Faced with the possibility that some of their fellow union members may lose their pensions, more than 1,000 Teamsters in 19 cities held “practice picketing” sessions at facilities owned by Republic/Allied Waste Services, the second largest private sanitation company in the US.
When contracts between Teamster locals and Republic, which reported revenues of $8.2 billion in 2011, come up for renewal, the company is demanding that it be allowed to replace the current Teamster pension benefit with a 401(k) savings plan.
Among Teamsters who practiced picketing were members of Teamster Local 984 in Memphis, who are currently working without a contract. The local and Republic have been negotiating a new contract, which recently expired.
The company wants to stop making contributions to the Teamsters’ pension fund and instead set up 401(k) savings plans for workers. It would match the first 3 percent of worker contributions to the plan and half of the next 2 percent of worker contributions.
Doing so according to union officials will save the company money at the expense of workers’ retirement security. Republic management told the Memphis Commercial Appeal that it didn’t know whether the change would save the company money.
While Republic is seeking concessions from its workers, it has been far more generous to its shareholders, including Bill Gates, who, according to the Teamsters, owns about $2 billion worth of Republic stock, making him the company’s largest shareholder.
Republic reported $149.2 million in second quarter 2012 profits, up 220 percent from the second quarter of 2011, resulting in a 7 percent quarterly dividend for shareholders.
To counter the company’s concession demands, the Memphis Teamsters voted earlier in October to authorize a strike if a new contract agreement could not be reached.
The company has flown in management personnel from around the country and has said that they will be used to continue sanitation services to Republic’s 200,000 customers in the Memphis area if the Teamsters go on strike or if a lockout occurs.
“The company is paying to bring these out-of-town guys in here and at the same time crying broke,” said Kevin Clark, a Local 984 member. “The company is making us train them, but they don’t know our routes. We pick up at hospitals. We pick up at schools and in neighborhoods with kids running around. From where I sit it looks like the company is more interested in throwing us to the curb than they are in taking care of customers and the community.”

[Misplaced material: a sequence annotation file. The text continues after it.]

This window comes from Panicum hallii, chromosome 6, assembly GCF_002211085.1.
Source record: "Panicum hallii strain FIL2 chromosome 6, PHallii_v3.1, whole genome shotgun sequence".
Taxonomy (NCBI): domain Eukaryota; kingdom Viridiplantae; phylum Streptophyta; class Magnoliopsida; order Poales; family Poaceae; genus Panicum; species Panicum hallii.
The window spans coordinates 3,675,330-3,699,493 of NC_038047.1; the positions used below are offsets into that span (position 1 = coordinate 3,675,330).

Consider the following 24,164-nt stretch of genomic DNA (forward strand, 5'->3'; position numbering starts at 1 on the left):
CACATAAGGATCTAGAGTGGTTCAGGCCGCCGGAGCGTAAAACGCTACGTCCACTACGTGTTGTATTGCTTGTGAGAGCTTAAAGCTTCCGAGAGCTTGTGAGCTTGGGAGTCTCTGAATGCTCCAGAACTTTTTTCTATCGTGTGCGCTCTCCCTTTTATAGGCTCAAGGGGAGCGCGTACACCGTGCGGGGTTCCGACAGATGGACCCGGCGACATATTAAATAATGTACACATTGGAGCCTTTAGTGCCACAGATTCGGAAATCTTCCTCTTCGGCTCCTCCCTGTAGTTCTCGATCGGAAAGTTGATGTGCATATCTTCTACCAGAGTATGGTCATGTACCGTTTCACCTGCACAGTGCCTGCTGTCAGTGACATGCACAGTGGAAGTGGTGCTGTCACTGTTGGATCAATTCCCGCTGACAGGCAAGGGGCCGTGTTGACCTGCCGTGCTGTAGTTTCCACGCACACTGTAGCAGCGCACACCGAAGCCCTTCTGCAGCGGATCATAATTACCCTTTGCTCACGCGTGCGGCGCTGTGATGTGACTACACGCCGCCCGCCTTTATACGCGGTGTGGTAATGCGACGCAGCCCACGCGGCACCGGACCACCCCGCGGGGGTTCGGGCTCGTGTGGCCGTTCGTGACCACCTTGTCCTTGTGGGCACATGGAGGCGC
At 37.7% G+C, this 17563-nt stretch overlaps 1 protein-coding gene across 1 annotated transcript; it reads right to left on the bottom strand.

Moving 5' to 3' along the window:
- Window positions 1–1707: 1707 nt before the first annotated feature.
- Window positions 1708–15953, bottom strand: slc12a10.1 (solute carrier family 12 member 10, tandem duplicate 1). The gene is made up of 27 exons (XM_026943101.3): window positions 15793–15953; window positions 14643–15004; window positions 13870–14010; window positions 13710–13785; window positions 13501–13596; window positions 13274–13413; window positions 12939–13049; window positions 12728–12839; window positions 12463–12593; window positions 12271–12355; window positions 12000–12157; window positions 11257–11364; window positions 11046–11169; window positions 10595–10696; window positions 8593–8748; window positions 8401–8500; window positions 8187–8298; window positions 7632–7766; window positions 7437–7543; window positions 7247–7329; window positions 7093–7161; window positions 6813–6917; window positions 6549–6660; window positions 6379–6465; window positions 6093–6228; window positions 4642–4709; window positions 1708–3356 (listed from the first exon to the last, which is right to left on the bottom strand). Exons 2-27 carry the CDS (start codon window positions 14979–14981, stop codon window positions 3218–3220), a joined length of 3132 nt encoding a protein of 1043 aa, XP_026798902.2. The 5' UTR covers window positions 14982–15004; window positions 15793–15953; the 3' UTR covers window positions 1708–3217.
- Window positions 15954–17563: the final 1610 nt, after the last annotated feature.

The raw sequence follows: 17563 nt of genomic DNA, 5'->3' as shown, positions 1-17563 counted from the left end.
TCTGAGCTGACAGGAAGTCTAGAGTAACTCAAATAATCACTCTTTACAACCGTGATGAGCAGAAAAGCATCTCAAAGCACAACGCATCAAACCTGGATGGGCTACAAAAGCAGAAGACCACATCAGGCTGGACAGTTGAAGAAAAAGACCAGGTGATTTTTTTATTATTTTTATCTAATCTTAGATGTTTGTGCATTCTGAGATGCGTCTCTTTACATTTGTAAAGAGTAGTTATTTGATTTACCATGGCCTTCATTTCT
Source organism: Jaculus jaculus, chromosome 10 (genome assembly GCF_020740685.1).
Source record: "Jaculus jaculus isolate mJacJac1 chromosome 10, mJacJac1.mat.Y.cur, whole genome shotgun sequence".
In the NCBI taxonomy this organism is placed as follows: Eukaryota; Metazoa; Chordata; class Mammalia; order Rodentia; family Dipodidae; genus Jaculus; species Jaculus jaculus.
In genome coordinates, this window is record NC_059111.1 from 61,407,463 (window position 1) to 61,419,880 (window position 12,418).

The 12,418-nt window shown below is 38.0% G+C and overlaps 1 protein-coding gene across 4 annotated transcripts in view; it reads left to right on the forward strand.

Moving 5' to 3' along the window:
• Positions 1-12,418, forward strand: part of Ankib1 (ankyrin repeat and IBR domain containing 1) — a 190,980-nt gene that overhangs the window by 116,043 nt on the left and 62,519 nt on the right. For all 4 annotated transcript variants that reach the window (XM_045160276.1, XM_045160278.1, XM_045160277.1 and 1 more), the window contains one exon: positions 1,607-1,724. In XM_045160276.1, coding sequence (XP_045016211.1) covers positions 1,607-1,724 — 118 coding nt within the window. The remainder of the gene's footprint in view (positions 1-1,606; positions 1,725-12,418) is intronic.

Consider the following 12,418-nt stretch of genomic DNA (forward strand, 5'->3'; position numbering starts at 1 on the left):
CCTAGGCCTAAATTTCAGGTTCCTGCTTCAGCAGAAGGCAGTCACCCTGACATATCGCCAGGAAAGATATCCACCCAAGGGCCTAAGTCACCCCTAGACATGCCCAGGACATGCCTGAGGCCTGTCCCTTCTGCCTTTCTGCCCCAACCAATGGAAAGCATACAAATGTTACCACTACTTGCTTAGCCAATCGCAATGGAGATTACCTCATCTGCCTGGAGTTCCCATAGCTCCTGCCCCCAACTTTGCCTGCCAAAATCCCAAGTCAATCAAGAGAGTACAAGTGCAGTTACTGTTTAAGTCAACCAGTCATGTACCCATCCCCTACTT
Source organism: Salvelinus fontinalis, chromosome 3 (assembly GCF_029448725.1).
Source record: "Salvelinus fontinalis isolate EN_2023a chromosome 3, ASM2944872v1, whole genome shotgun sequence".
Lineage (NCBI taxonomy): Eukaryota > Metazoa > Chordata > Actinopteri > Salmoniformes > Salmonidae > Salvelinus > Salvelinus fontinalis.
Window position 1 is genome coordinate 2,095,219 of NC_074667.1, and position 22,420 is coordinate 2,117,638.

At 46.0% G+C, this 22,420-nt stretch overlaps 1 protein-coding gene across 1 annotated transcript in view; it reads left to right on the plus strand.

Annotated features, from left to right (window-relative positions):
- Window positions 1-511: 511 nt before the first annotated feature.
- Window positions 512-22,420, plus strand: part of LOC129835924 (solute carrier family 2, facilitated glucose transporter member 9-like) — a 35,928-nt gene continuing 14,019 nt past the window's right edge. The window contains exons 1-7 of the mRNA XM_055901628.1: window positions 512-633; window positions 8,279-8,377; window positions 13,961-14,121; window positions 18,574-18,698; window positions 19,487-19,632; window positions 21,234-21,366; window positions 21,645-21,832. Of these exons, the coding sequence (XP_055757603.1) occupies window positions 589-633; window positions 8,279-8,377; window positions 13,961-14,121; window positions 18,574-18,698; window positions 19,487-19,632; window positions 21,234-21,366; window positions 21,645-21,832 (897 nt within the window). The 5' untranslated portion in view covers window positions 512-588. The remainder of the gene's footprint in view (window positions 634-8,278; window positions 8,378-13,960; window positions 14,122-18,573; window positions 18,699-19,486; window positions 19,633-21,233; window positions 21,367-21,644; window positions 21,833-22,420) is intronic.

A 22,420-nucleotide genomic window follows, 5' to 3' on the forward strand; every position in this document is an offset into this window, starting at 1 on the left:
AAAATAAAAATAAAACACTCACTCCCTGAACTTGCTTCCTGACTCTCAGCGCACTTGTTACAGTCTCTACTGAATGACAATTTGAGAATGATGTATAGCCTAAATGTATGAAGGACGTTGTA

Earlier this year, Republic locked out 80 Teamster Local 215 members in Evansville, Indiana over a similar dispute. The company wanted to replace the workers’ pension with a 401(k) plan. The workers rejected the company’s offer.
For six weeks, Local 215 stood its ground. During the lockout Local 215 members traveled to Republic facilities in other cities and set up picket lines, which fellow Teamsters and other union members refused to cross.
The one-day sympathy strikes disrupted Republic business in Urbana, Illinois, Wayne, Michigan, Milpitas, California, Richmond, California, and Long Beach, California.
About three weeks after the last sympathy strike, Republic management in Evansville agreed to suspend the lockout. The workers returned to work and the company and Local 215 returned to the bargaining table, but so far there has been no resolution to the dispute.
By organizing the practice picketing sessions at Republic facilities, the Teamsters appear to be reminding Republic that members throughout the country are willing to take solidarity actions to support other members who are facing the loss of an important benefit just as they did to support the Evansville workers.
“Today’s ‘just practicing’ picketing actions did not ask Republic/Allied employees to cease working,” read a statement issued by the Teamsters. “They were intended as a wake-up call to Republic/Allied executives and local elected officials that the company’s efforts to bully workers through locking them out of their jobs could instigate sympathy pickets at Republic facilities across America.”
In addition to Memphis and Evansville, Teamster sanitation workers practiced picketing at Republic facilities in Urbana, Illinois; Youngstown, Ohio; Cleveland, Ohio; Detroit, Michigan; Flint, Michigan; Adrian, Michigan; Fremont, California; Daly City, California; Fairfield, California; Gardena, California; Long Beach, California; Anaheim, California; Revere, Massachusetts; Atlanta, Georgia; Mobile, Alabama; Bellevue, Washingon; and Buffalo, New York.